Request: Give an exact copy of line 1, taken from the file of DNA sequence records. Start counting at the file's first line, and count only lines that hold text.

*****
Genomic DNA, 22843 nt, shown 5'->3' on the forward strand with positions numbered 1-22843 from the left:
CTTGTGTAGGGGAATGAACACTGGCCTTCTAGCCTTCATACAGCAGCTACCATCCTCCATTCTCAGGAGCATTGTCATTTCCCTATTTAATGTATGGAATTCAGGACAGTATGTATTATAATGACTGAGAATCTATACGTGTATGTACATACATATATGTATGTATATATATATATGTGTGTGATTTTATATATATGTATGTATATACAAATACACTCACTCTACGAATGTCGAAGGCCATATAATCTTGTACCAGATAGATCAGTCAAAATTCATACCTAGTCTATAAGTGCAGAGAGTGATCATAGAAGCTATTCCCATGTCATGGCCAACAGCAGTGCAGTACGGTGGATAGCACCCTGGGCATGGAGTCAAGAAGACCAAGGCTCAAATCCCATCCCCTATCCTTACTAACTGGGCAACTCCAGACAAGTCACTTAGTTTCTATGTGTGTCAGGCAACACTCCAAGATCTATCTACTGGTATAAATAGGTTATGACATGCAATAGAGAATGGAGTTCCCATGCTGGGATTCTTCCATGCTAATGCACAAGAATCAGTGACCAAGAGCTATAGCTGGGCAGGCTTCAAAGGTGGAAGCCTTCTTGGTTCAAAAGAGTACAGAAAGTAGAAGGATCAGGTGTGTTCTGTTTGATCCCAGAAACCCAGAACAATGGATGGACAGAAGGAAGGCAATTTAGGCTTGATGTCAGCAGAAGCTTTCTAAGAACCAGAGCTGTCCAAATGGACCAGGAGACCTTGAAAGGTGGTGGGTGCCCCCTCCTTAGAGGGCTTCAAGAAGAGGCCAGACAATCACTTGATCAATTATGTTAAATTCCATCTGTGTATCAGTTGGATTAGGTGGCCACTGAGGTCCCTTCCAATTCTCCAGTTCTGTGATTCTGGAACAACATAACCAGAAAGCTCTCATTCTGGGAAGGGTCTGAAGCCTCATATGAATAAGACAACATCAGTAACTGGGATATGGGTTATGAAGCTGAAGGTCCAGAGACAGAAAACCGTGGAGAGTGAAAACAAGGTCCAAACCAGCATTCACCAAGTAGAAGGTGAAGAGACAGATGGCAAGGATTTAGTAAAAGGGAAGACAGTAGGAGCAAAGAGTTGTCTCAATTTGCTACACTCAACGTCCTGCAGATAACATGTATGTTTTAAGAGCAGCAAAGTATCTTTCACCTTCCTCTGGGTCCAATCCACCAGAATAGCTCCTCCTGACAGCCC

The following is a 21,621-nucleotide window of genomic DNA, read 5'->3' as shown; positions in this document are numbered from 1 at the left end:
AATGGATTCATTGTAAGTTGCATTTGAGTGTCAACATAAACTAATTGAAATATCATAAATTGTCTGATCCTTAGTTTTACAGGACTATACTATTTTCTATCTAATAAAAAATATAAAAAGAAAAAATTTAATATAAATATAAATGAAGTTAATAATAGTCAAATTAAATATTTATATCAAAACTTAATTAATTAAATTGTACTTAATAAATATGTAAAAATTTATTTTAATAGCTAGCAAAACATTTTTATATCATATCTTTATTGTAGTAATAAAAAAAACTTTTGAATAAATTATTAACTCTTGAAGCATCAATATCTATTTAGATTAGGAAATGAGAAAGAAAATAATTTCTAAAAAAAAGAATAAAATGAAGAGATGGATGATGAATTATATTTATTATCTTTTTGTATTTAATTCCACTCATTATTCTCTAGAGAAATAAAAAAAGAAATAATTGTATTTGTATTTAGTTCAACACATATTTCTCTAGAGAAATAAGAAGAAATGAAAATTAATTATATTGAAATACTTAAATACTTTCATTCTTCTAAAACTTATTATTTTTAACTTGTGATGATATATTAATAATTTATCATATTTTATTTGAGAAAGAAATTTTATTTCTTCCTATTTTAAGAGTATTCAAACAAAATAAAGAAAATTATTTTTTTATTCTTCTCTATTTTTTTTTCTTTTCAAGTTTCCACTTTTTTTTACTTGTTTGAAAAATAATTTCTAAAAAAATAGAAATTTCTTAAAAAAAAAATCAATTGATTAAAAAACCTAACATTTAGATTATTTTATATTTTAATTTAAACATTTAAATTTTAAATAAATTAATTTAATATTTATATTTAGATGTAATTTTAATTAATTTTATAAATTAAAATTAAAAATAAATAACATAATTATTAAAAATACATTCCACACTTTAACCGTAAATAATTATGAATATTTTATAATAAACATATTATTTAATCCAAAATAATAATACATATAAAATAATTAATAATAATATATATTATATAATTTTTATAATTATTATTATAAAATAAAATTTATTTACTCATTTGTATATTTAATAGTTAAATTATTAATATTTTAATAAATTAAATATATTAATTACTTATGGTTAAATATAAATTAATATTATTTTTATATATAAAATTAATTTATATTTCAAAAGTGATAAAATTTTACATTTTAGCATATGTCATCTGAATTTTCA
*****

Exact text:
Genomic DNA, 22843 nt, shown 5'->3' on the forward strand with positions numbered 1-22843 from the left: